Specialist commentator comments
Three specialist commentators considered that the QuikRead go CRP point-of-care test would be done for patients presenting with symptoms of respiratory tract infections, because there is only evidence for the diagnosis of this indication in primary care. It may also be used for some inflammatory conditions, such as arthritis or polymyalgia rheumatica.
The main system benefit of point-of-care technology for C-reactive protein (CRP) testing may not be quantifiable in terms of cost savings due to reduced antibiotic usage. Instead, the benefits from using point-of-care tests would be in helping the safe and appropriate prescribing of antibiotics, and in improving clinical care.
One commentator noted that there is evidence to show that delayed antibiotic prescriptions reduce consultations. They felt that point-of-care CRP testing may similarly reduce future presentations with similar illnesses, but were unsure whether there is evidence for this. The QuikRead go CRP test could possibly prevent accident and emergency attendance by those patients who feel they need antibiotics and have not been given them by their primary care clinician. It could also improve sensitivity in diagnosing pneumonia in some vulnerable patients so that effective treatment can be given to avoid hospital admissions.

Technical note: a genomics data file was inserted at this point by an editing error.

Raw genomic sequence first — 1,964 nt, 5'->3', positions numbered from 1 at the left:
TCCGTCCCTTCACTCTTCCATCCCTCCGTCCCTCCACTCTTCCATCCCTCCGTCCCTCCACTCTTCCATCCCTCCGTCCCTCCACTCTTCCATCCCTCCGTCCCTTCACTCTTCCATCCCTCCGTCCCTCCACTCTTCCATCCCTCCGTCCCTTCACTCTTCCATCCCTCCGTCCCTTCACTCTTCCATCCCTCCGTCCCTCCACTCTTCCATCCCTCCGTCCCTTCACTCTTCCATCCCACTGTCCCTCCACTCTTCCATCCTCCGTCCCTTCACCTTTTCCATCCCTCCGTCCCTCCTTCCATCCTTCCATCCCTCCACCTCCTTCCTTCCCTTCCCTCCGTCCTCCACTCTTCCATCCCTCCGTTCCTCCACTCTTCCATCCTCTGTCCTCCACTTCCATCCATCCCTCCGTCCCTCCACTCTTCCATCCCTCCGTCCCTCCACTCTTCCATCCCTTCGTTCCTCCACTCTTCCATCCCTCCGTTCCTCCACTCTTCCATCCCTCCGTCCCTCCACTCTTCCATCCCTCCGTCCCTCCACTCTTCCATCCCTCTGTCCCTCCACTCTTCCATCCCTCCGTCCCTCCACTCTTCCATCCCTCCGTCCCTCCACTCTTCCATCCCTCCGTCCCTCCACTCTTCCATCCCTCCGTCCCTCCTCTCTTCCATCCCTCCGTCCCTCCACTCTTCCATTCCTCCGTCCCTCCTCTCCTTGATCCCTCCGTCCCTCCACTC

One commentator noted a range of factors, which may influence results and should be accounted for in any point-of-care test. For example, it is unclear whether testing whole blood, serum and plasma could give different results. The commentator also mentioned the hook effect, where beyond a critical concentration of CRP (the hook point), the signal level decreases as the CRP concentration increases. The manufacturer's instructions for use show that CRP concentrations less than 1000 mg/litre do not give falsely low results. However, the commentator was concerned that this may imply that CRP concentrations above 1000 mg/litre give falsely low results and it may be difficult to determine when this is the case. The commentator felt that there should be more technical awareness around these tests in users.